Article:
No matter the industry, every organization faces issues of efficiency and cost management. Hospitals, however, must also deal with patient outcomes, making their work particularly difficult. Hospitals are constantly pushed to become more productive and cost-conscious, yet remain committed to their original mission—helping patients.

According to Diwas KC, associate professor of information systems & operations management, the many challenges that hospitals encounter require a better understanding of the behaviors of medical professionals and patients. In KC’s research, he explores the unique operational issues hospitals face when addressing the continuing cost vs. care dilemma. According to KC, the demands of a hospital provide a natural setting to study productivity, quality, cost, and capacity management, making it a rich environment for operations management research. “The healthcare industry faces some of the most pressing socioeconomic issues of our time in both complexity and scale,” he says. Today, the Centers for Medicare & Medicaid estimate that healthcare spending accounts for about 17.5 percent of the US gross domestic product. “I wanted to research something that would have an impact down the road,” he adds. “Healthcare certainly fit the criteria.”

Admittedly, says KC, the field of management science and behavioral theory was relatively late to the table when it came to delving deeply into hospital operations. That was another motivating factor for his initial research path, and KC was relatively early to the game. “Over the last 10 years, the field has certainly evolved,” he says. But as the research has increased, so too has the complexity of healthcare. “Changing reimbursement schemes are putting more demands on the system,” he adds. And while the delivery of care must be the top consideration, hospitals are finding that they need to not only improve the way they do their work, but also do it with the same or fewer resources.

The Affordable Care Act has made that mandate even more pressing, given the penalties and incentives tied to the readmission of patients. While KC notes that new tools to analyze and use patient data are promising, the healthcare industry is far from where it needs to be. Technology might offer a window into patient outcomes, but when it comes to an individual patient’s life, it’s still hard to know how to apply that data. That’s where operational research can pick up the proverbial slack, he says. KC teases out the link between worker productivity and quality of care, noting that his findings proved to be a bit surprising. Hospitals are certainly busy places, and the assumption is that all multitasking decreases the productivity of hospital staff. But according to his research, there appears to be an ideal level of multitasking in an ER setting. “Hospital staff experience a considerable amount of downtime, waiting for lab work, for instance.” That time can be best used to see new patients or perform other routine duties. While physicians faltered when bombarded with work, they seemed to thrive when they were given a bit of a challenge.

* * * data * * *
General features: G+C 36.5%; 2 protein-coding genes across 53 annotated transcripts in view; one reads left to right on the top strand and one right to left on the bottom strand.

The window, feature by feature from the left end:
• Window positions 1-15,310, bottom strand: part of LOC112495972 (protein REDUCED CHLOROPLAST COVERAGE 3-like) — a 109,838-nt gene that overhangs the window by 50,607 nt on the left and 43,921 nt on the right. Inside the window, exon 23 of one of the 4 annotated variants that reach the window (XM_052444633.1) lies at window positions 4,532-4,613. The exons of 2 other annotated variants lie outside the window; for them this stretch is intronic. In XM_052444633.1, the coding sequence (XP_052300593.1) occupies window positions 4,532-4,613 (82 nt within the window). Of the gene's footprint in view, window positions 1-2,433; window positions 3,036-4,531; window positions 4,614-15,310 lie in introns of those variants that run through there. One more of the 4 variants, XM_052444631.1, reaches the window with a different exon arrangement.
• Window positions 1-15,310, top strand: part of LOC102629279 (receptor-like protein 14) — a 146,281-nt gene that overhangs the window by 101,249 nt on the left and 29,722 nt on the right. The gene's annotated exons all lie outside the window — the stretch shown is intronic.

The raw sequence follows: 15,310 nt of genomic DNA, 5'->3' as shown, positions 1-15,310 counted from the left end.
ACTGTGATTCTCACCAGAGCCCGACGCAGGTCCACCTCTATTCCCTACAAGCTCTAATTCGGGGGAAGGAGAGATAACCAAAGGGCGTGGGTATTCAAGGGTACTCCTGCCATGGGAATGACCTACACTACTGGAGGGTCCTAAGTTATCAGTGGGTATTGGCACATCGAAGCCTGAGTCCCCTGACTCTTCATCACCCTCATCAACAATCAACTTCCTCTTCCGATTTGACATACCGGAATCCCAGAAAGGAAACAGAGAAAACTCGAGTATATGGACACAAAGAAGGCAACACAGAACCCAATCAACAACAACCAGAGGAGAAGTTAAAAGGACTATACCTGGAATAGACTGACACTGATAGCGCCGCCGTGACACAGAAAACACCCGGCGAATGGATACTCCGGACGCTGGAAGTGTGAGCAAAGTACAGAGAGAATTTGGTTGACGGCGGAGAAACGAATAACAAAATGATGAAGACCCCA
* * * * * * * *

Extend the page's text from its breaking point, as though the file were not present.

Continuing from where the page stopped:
In additional research, KC also discovered a critical link between how effectively a hospital manages capacity and whether it is able to save money and improve patient outcomes. He takes a deep dive into the issue as it applies to one of the most expensive parts of a hospital—the cardiac intensive care unit (ICU). KC notes, “When the ICU is very busy, what ends up happening is that some of the patients will get discharged when they normally wouldn’t, simply to make more space for new arrivals from the ER.”

His research showed an increased likelihood of “bounce back” or readmission for patients discharged early, costing the system more and bottlenecking the ICU further. He proposes a better solution, arguing that administrators should be more selective in the type of patients discharged. The sickest patients would remain in the ICU, and the patients with less severe conditions might move to a more cost-effective “step-down” unit with a smaller staff and less monitoring.

KC’s research also tackles the impact of universal healthcare, tracking the behavior of newly insured patients after the implementation of the Massachusetts healthcare reform law. He and his coauthors discovered that safety-net hospitals ended up losing market share, but the newly insured patients also experienced improved care by being able to make a choice of hospitals.

KC says what he hopes to contribute to the ongoing research is to find a way to break down the noise and find “real world solutions for real world problems.”

“There are multiple players and providers who make decisions in healthcare, and those decisions aren’t made in isolation, so it is difficult to make changes,” he admits. But given the magnitude of the problem and the need for quality and cost-effective care, it’s a field of study he sees as compelling and vital to the health of the US.